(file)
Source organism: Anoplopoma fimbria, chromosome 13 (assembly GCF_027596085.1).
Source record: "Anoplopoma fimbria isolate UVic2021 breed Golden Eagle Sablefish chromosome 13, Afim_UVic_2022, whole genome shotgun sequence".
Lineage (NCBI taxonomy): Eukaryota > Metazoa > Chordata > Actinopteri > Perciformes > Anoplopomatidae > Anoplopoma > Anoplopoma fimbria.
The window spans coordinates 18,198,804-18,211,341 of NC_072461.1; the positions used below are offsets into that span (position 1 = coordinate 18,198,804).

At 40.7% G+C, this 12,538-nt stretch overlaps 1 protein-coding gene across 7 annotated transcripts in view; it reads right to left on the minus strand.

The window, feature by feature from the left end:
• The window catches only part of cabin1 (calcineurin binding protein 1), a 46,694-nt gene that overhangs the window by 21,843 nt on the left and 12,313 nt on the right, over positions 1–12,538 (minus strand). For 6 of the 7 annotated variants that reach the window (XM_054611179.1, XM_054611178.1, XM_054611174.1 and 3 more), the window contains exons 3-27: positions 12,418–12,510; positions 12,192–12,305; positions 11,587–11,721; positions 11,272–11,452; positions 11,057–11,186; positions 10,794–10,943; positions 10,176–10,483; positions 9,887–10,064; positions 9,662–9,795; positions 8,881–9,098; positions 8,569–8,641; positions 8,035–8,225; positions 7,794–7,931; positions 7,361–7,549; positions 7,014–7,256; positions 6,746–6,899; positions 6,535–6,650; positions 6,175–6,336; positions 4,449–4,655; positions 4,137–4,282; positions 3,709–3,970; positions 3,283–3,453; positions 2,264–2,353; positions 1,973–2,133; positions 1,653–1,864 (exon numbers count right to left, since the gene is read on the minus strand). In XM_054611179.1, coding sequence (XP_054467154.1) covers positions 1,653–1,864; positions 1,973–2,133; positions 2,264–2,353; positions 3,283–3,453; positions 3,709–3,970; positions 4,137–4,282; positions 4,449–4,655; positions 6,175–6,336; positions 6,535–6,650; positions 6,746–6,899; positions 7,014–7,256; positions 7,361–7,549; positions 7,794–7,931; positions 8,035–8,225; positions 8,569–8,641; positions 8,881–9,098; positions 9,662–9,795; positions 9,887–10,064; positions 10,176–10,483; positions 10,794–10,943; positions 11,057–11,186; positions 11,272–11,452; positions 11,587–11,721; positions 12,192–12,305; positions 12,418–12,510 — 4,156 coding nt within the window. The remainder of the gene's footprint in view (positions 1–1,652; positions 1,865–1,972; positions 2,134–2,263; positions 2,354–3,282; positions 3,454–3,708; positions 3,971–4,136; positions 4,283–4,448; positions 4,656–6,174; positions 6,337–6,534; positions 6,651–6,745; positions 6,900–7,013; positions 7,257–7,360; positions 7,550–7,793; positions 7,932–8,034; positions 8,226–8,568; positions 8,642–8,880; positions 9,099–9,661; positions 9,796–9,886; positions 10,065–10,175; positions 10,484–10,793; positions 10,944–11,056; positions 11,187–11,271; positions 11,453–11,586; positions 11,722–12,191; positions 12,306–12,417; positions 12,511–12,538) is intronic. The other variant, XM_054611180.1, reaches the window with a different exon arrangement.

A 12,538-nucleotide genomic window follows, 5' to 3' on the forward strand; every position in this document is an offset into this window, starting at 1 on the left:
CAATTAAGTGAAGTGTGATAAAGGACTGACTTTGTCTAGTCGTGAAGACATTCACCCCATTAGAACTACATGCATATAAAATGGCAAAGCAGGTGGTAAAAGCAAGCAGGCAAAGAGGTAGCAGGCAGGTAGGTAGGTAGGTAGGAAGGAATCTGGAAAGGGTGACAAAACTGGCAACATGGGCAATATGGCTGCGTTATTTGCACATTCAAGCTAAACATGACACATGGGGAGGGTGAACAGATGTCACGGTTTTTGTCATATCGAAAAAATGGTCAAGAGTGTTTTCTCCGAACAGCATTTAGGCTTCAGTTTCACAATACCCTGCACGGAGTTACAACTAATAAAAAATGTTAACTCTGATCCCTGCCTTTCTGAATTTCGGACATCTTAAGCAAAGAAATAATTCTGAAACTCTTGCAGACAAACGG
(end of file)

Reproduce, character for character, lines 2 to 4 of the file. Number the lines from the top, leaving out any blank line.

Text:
Source record: "Anoplopoma fimbria isolate UVic2021 breed Golden Eagle Sablefish chromosome 13, Afim_UVic_2022, whole genome shotgun sequence".
Lineage (NCBI taxonomy): Eukaryota > Metazoa > Chordata > Actinopteri > Perciformes > Anoplopomatidae > Anoplopoma > Anoplopoma fimbria.
The window spans coordinates 18,198,804-18,211,341 of NC_072461.1; the positions used below are offsets into that span (position 1 = coordinate 18,198,804).